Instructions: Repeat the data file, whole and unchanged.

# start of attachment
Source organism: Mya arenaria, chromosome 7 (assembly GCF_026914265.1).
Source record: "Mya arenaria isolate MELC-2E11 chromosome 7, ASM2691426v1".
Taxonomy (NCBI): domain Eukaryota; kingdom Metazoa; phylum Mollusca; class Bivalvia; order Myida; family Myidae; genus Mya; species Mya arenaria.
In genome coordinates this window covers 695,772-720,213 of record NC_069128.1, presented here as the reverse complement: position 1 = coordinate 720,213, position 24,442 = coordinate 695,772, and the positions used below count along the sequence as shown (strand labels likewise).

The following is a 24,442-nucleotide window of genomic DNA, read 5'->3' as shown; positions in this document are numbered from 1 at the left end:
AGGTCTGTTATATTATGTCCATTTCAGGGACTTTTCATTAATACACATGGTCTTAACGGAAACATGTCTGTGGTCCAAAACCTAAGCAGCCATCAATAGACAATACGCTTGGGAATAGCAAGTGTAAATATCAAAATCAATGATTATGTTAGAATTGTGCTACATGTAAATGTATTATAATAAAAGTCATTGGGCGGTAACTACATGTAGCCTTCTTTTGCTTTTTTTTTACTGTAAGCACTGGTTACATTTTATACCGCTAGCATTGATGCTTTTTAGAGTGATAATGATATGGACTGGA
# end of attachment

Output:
Source organism: Mya arenaria, chromosome 7 (assembly GCF_026914265.1).
Source record: "Mya arenaria isolate MELC-2E11 chromosome 7, ASM2691426v1".
Taxonomy (NCBI): domain Eukaryota; kingdom Metazoa; phylum Mollusca; class Bivalvia; order Myida; family Myidae; genus Mya; species Mya arenaria.
In genome coordinates this window covers 695,772-720,213 of record NC_069128.1, presented here as the reverse complement: position 1 = coordinate 720,213, position 24,442 = coordinate 695,772, and the positions used below count along the sequence as shown (strand labels likewise).

The following is a 24,442-nucleotide window of genomic DNA, read 5'->3' as shown; positions in this document are numbered from 1 at the left end:
AGGTCTGTTATATTATGTCCATTTCAGGGACTTTTCATTAATACACATGGTCTTAACGGAAACATGTCTGTGGTCCAAAACCTAAGCAGCCATCAATAGACAATACGCTTGGGAATAGCAAGTGTAAATATCAAAATCAATGATTATGTTAGAATTGTGCTACATGTAAATGTATTATAATAAAAGTCATTGGGCGGTAACTACATGTAGCCTTCTTTTGCTTTTTTTTTACTGTAAGCACTGGTTACATTTTATACCGCTAGCATTGATGCTTTTTAGAGTGATAATGATATGGACTGGA